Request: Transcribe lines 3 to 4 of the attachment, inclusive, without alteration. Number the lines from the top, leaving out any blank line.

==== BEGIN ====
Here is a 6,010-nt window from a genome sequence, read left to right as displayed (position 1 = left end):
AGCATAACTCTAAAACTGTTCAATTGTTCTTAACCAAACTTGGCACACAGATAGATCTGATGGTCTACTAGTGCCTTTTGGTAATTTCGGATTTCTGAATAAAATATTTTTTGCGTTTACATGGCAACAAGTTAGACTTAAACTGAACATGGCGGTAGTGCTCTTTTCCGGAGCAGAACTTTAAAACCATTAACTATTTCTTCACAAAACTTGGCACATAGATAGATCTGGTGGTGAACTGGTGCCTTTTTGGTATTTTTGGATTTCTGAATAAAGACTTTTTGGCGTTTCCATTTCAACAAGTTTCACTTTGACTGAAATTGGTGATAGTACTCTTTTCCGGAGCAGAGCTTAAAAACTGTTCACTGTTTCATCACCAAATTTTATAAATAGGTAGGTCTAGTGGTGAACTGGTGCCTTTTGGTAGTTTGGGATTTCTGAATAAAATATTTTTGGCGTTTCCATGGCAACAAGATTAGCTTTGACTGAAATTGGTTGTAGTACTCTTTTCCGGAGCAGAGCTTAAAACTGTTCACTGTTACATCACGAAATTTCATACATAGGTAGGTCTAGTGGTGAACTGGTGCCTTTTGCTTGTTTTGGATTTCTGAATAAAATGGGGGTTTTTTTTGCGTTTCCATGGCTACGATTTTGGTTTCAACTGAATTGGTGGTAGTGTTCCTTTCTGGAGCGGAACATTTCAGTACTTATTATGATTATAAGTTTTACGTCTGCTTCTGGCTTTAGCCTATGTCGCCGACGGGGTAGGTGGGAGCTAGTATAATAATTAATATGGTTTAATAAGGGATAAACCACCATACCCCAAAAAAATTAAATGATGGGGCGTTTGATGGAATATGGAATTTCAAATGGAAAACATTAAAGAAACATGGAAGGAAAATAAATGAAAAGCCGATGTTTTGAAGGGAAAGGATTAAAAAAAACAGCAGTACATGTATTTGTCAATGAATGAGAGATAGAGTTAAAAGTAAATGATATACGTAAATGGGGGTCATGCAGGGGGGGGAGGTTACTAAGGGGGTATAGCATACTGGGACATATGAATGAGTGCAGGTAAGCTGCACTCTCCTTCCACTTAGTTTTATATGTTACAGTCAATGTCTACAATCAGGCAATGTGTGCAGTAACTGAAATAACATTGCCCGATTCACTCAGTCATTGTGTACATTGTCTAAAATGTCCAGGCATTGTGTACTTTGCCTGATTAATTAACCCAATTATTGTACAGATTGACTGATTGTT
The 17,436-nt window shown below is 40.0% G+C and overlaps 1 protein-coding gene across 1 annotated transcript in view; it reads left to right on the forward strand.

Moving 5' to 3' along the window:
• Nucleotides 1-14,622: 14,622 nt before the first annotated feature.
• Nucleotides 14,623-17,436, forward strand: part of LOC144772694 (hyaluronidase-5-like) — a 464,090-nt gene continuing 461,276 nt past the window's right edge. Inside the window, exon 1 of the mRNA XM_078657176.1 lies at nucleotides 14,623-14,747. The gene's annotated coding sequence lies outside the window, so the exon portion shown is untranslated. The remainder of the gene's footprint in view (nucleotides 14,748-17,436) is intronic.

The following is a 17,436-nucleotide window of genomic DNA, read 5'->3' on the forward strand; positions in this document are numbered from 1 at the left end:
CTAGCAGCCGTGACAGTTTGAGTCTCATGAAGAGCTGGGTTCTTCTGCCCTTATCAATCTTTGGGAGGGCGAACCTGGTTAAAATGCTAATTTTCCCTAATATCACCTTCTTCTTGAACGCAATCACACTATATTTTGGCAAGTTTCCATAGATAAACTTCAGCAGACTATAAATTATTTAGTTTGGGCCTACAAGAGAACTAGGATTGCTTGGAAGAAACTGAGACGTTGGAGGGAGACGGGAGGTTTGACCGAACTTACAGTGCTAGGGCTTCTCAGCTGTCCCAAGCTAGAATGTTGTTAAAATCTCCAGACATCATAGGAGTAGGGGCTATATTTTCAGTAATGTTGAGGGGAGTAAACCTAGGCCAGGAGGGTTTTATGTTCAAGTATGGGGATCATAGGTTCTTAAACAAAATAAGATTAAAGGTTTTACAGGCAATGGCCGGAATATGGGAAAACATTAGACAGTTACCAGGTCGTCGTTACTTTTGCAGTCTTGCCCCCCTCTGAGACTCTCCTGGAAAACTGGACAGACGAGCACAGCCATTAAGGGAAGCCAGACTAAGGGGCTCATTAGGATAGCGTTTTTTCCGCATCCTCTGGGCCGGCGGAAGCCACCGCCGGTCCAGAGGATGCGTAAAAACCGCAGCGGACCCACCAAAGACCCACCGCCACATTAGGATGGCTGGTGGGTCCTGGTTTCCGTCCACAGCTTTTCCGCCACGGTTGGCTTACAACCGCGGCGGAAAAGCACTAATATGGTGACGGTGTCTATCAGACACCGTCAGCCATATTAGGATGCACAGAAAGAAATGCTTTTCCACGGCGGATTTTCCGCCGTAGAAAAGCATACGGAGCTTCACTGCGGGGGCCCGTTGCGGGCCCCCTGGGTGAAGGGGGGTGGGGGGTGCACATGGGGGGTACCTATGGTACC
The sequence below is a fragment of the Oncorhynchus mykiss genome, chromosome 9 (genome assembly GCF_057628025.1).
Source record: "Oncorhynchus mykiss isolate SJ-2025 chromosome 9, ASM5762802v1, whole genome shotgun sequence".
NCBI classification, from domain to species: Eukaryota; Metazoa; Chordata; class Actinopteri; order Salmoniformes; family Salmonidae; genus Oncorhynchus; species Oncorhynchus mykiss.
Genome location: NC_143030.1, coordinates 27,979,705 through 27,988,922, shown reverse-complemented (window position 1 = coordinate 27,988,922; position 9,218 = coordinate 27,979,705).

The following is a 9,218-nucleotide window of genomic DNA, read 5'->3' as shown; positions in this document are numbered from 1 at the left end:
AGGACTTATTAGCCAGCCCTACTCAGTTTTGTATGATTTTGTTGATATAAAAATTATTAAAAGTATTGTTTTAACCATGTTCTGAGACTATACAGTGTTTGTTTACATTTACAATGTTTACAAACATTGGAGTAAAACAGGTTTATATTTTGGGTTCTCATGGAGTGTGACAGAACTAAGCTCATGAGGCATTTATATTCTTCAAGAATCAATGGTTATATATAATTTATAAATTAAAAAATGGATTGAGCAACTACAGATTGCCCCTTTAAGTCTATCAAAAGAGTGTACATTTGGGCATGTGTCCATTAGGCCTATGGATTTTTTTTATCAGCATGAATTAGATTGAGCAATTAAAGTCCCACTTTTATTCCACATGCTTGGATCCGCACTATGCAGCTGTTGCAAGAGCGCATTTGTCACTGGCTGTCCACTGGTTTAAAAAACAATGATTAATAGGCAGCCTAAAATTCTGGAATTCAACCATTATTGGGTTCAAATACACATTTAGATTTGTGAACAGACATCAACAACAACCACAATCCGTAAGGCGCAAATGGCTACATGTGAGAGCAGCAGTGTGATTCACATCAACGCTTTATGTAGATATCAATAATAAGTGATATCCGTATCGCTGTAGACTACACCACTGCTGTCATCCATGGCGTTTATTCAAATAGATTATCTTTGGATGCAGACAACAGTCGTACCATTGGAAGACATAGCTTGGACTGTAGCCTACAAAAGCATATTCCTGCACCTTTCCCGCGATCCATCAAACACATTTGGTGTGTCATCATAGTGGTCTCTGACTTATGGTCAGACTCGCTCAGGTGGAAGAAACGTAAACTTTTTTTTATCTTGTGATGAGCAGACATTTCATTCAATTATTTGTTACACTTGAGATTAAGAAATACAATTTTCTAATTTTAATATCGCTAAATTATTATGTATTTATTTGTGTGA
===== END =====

The 17,436-nt window shown below is 40.0% G+C and overlaps 1 protein-coding gene across 1 annotated transcript in view; it reads left to right on the forward strand.

Moving 5' to 3' along the window: